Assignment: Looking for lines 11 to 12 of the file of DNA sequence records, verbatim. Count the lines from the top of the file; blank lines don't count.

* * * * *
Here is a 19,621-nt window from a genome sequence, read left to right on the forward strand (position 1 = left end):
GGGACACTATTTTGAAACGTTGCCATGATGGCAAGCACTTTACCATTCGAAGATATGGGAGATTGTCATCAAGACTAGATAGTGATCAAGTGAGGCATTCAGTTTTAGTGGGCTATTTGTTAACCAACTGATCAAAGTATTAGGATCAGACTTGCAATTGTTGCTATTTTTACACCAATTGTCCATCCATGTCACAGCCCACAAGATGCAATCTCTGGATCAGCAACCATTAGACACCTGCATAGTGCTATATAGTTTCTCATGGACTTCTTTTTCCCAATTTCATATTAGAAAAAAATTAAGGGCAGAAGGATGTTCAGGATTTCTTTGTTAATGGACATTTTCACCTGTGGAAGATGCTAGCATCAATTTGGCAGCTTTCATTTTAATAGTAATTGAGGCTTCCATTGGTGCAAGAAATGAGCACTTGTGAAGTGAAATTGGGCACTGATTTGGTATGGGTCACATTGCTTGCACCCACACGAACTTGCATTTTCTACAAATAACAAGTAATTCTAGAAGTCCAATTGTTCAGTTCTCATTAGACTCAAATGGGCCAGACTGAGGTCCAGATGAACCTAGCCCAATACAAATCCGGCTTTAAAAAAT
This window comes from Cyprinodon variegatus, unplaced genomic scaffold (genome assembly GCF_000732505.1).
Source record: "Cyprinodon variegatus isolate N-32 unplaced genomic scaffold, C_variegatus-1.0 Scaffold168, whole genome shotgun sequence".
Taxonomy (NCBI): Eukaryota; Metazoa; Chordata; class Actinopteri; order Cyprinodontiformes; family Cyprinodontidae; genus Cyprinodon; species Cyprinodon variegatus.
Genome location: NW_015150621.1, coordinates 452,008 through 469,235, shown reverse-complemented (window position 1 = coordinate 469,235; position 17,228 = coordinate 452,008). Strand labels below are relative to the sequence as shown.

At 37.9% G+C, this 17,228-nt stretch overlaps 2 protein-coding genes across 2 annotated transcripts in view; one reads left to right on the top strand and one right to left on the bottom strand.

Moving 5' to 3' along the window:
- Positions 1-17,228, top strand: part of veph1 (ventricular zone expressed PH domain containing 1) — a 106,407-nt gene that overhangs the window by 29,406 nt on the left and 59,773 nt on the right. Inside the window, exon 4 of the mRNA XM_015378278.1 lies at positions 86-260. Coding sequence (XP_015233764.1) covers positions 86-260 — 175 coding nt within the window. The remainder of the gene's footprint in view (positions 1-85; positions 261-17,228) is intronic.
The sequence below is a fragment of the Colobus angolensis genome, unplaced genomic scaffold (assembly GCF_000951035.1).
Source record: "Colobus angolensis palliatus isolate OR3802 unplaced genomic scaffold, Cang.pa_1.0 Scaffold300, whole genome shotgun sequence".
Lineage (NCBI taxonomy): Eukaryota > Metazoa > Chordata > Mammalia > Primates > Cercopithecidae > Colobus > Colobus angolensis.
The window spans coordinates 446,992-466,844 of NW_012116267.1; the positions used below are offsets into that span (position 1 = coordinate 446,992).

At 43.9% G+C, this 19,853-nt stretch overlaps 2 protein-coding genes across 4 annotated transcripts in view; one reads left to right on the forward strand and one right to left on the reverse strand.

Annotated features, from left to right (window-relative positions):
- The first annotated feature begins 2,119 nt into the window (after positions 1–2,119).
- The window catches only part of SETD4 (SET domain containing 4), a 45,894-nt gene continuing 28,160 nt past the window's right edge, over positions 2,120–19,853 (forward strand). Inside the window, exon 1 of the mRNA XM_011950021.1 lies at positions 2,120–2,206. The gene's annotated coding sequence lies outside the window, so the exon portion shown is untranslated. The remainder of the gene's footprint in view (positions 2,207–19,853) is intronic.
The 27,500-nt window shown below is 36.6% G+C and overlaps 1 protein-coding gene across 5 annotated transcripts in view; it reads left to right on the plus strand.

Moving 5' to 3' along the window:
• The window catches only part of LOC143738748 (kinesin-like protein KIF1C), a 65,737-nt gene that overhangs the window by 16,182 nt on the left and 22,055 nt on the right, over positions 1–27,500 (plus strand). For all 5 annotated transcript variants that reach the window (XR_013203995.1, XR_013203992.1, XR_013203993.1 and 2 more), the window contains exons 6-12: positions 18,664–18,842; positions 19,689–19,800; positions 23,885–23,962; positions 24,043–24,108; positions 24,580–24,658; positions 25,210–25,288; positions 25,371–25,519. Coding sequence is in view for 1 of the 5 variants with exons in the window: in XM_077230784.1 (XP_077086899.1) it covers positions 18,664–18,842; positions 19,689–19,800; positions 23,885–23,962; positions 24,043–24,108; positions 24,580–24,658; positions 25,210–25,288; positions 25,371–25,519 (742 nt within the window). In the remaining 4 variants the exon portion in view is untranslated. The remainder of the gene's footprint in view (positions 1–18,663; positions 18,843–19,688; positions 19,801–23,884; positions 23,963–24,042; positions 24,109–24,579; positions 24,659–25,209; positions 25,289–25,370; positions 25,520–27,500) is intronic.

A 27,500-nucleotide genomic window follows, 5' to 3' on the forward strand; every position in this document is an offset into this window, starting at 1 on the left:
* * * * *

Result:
Source record: "Colobus angolensis palliatus isolate OR3802 unplaced genomic scaffold, Cang.pa_1.0 Scaffold300, whole genome shotgun sequence".
Lineage (NCBI taxonomy): Eukaryota > Metazoa > Chordata > Mammalia > Primates > Cercopithecidae > Colobus > Colobus angolensis.